1. Fox grapes? Do you suppose they were named for Aesop’s fable about the fox and the grapes? We have wild grapes, too, but I’m not sure they’re good for straight plucking and munching. I know they end up in jelly, or sometimes pie, but a lot of sugar’s involved in making them palatable.

          On the other hand, fresh from the vine dewberries can be great. If you find a good patch, they can be as sweet as any cultivated fruit.

          1. I think you might be right about Aesop. Most of the time, they’re too tart to eat right off the vine. During the summer, we also eat the tendrils on the end of the vines, which are crunchy and taste like lemon.
            I wasn’t familiar with “dewberries” but I guess we’d call them wild blackberries, and I love those, even better than the cultivated kind.

        1. To paraphrase the old saying, one area’s invasive trash is another area’s treasure. In fact, our despised Chinese tallow often is called a “trash tree.” Nandina is pretty, both the leaves and the berries, but it’s not at all well-behaved around here. Thank goodness there are acceptable — and lovely — substitutes.

    1. I have smelled them, when I was experimenting with crushing them to use as a mosquito repellent. The scent reminded me a bit of lantana, but it wasn’t as sharp.

    1. I’m often surprised by how long the berries will linger. I’ve read that birds will take other berries first, but there are accounts of birds like robins moving in and stripping a bush in minutes. I’ve seen mockingbirds eating them, too. They certainly do look good enough to eat.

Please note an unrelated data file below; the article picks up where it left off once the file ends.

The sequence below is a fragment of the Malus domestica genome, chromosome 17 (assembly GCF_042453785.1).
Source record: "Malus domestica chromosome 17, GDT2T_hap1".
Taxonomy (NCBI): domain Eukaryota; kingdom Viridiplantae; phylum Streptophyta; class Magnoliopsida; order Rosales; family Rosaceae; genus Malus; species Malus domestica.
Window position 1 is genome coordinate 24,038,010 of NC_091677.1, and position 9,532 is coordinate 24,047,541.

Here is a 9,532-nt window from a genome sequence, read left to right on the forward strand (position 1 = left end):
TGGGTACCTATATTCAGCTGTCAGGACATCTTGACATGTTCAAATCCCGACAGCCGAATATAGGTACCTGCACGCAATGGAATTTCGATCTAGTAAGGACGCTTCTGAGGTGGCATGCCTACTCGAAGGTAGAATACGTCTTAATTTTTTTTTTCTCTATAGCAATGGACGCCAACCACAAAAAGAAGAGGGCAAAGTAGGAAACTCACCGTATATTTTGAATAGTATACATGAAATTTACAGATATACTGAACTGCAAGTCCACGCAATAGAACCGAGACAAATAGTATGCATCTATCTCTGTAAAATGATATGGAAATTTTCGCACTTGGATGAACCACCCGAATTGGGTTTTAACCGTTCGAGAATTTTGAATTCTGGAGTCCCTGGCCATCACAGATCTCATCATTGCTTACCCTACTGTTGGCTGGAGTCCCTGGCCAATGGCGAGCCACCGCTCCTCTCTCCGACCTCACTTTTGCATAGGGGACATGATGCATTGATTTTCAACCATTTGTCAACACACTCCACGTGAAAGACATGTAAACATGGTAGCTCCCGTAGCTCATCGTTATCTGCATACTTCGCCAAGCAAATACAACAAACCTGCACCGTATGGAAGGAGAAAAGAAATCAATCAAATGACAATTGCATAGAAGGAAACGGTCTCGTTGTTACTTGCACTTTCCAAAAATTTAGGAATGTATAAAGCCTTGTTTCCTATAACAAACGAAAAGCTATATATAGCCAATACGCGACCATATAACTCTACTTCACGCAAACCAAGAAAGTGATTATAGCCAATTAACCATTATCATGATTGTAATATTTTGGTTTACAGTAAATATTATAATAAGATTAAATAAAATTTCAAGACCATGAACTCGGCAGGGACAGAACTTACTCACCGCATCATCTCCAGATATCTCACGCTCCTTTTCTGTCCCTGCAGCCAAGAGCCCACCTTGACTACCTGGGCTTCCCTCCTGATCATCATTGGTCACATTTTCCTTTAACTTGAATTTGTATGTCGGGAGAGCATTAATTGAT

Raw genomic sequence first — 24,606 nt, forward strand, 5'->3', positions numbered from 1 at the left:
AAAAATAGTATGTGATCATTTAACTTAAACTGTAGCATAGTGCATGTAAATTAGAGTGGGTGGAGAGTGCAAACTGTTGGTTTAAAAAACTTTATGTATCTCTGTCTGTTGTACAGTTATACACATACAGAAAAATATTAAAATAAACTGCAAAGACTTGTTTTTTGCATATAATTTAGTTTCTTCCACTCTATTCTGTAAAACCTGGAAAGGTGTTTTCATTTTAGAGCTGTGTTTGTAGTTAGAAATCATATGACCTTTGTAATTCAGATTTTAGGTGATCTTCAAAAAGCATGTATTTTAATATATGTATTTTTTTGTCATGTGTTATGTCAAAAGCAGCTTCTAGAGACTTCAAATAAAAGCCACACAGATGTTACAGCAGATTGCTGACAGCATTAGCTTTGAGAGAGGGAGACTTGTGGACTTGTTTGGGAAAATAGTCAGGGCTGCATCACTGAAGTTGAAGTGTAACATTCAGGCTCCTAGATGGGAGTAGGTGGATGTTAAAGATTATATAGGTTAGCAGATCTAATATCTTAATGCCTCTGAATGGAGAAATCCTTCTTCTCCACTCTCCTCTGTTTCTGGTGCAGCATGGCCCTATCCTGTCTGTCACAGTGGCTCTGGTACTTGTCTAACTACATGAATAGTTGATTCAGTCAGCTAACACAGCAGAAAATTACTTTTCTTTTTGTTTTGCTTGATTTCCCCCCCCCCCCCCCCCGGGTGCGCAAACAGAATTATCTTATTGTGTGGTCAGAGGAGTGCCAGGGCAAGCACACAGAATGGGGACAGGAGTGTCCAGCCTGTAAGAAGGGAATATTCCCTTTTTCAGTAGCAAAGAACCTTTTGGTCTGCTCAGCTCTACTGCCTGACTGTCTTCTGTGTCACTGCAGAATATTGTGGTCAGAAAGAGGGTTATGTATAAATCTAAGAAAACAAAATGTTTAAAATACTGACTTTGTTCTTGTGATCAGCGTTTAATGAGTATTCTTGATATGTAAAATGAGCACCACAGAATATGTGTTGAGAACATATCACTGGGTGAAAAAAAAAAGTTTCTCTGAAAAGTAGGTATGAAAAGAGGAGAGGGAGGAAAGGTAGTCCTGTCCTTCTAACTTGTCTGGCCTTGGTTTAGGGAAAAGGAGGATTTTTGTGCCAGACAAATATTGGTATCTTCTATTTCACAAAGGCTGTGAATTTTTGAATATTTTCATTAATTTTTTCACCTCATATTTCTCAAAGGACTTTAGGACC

2. Linda, these are stunning … and appropriately named! I’ve never seen one, but I can readily imagine the birds enjoying them as their regular food supply dwindles. Here, we use Holly to preserve a bit of green and to draw birds with its red berries.

    1. I do enjoy fall berries. There are so many varieties, and they’re all so pretty. The truly distinctive ones, like the beautyberry, are easy to identify, but there are a lot of red berries on shrubs and vines that I still don’t know. I’ve been seeing a plant with black berries on a bright magenta colored stem, and finally figured out that it’s pokeberry. It’s not good for eating, but you can make ink from the berries!

    1. No kidding. And now that you’ve said that, I”m remembering the taste of Nehi grape soda — or grape bubble gum. We certainly didn’t have very sophisticated palates when we were kids!

      1. Well I guess I still have a grape soda palate since I chose to drink the grape (taste only its colorless) magnesium citrate for my last colonoscopy. Yeah I know why ruin an excellent trip down memory lane. Maybe I ought to have gone with a nice merlot?

        1. You’re so funny, Judy! I suspect a lot of people would chose the merlot, if given the choice.

          Speaking of grape and plants, now I’ve remembered our mountain laurel, too. Its blossoms smell remarkably like grape bubble gum, or maybe grape Kool-Aid.

    1. The morning I took that photo, there had been dense fog. I like the way some residual fog still is lingering — not quite cloudy, but still a presence. The lighter blue does complement the berries.

    1. It’s fun when we share plants. I just spent a minute or two looking at some of your cultivars, and they certainly are pretty. It’s interesting how the color of the berries and leaves varies.